The support circuitry necessary to accomplish the above-described write and read functions may include conventional column/row select circuitry, voltage-drivers, and sense-amplifiers that are connected to the lower electrode plate 112, the upper electrode features 134 (bitlines), and the merged gate features 128 (wordlines). Because of their conventional nature, these elements will be familiar to one skilled in the art and are not described further herein
Advantageously, the constricted shape of the PCM features 124 relative to the rest of the memory cell islands 114 in the memory cells 100 acts to force applied switching currents to pass through confined volumes of PCM during write operations. This confinement results in high localized current densities in these volumes, and, in turn, in high ohmic heating. As a result, the memory cell design shown in
One will also note that the memory cells 100 in
The initial film stack may be formed in various ways. The layer of silicon 136 may, for example, be initially ion implanted to form the doped regions 116, 118, 120 and then bonded to a separate silicon dioxide substrate so that the lower dielectric layer 110 is provided below the memory cells 100. Subsequently, the uppermost layers 132, 138, 140 may be deposited on the layer of silicon. Nonetheless, this is just one possible manner in which the initial film stack may be formed. Other methods may include, for example, growing silicon on a silicon dioxide substrate in order to avoid the step of bonding separate substrates together. Such alternative methods, as well as their combinations, would come within the scope of this invention.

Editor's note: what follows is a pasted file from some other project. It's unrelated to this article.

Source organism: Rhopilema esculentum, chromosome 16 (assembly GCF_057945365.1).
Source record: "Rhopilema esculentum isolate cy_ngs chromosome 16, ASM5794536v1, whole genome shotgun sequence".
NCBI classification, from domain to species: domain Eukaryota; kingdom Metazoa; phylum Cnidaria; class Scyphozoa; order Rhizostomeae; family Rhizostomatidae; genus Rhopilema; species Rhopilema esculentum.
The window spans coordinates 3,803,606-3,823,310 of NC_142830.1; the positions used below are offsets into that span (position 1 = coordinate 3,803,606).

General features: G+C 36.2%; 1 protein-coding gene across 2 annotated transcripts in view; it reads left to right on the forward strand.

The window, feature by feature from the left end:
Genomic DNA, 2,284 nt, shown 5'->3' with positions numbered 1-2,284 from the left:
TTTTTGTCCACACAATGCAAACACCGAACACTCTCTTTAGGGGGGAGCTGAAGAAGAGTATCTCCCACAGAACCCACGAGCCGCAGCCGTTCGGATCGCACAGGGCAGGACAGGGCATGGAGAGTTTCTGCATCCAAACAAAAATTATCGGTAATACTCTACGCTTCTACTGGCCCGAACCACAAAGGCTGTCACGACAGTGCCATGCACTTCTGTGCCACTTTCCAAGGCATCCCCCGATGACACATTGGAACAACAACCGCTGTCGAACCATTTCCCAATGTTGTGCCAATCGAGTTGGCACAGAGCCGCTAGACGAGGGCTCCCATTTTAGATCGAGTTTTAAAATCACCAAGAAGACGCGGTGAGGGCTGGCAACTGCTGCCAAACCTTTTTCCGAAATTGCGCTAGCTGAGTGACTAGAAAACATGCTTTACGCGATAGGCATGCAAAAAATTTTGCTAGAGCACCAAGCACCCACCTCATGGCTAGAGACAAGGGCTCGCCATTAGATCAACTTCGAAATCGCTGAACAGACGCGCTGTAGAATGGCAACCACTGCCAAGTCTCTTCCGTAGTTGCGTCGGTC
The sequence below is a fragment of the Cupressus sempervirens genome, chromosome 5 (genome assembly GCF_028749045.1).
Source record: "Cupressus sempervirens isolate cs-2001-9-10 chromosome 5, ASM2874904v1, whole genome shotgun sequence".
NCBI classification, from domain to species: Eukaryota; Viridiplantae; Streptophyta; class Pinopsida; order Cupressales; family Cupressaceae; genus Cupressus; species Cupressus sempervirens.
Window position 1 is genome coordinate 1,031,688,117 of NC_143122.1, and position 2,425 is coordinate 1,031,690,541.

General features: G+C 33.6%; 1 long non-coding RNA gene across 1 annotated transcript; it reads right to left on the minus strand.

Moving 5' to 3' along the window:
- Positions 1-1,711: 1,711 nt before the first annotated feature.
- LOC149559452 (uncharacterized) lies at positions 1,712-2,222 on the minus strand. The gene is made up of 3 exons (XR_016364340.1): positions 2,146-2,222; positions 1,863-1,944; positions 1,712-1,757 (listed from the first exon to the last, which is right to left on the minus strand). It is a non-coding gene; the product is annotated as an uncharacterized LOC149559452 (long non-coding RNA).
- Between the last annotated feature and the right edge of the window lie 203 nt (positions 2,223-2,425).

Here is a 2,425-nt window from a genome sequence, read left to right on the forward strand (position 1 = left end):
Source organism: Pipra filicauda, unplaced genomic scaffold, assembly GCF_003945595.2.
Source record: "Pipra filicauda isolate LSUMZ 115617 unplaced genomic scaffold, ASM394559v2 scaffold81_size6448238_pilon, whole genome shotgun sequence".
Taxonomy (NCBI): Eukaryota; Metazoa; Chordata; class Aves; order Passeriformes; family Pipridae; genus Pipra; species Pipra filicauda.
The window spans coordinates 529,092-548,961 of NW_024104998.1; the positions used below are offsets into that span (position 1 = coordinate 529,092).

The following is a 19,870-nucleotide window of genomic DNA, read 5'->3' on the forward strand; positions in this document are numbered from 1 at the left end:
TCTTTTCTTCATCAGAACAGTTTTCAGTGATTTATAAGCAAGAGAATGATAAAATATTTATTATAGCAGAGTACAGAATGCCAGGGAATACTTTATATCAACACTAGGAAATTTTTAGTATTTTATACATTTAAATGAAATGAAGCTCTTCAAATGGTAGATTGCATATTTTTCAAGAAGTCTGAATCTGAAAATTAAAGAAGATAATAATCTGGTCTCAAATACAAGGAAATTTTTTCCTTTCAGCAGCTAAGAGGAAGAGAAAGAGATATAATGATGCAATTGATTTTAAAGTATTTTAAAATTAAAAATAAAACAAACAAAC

Once the initial film stack is formed, conventional photolithography and anisotropic etching (e.g., reactive ion etching (RIE)) may be used to pattern the mask layer 140 and sacrificial layer 138 into discrete features that cover those areas of the lower liner feature layer 122 and the silicon layer 136 where memory cells 100 are desired. This configuration is shown in
At the point in the process described in
After the trimming process, the sacrificial layer features 138 preferably have diameters approximately equal to the diameters desired for the memory cell islands 114. The mask layer features 140 may then be selectively removed from the tops of the sacrificial layer features, and the sacrificial layer features used as hard masks to anisotropically etch the memory cell islands 114. The results of such patterning are shown in
Subsequently, conventional oxidation techniques may be used to form the gate dielectric features 126 on the sidewalls of the memory cell islands 114. Next, a layer of gate feature material is blanket deposited on the film stack and anisotropically etched so that the material is removed from all the horizontal surfaces of the film stack and only remains on the sidewalls of the memory cell islands. The gate features 128 are thereby formed, as shown in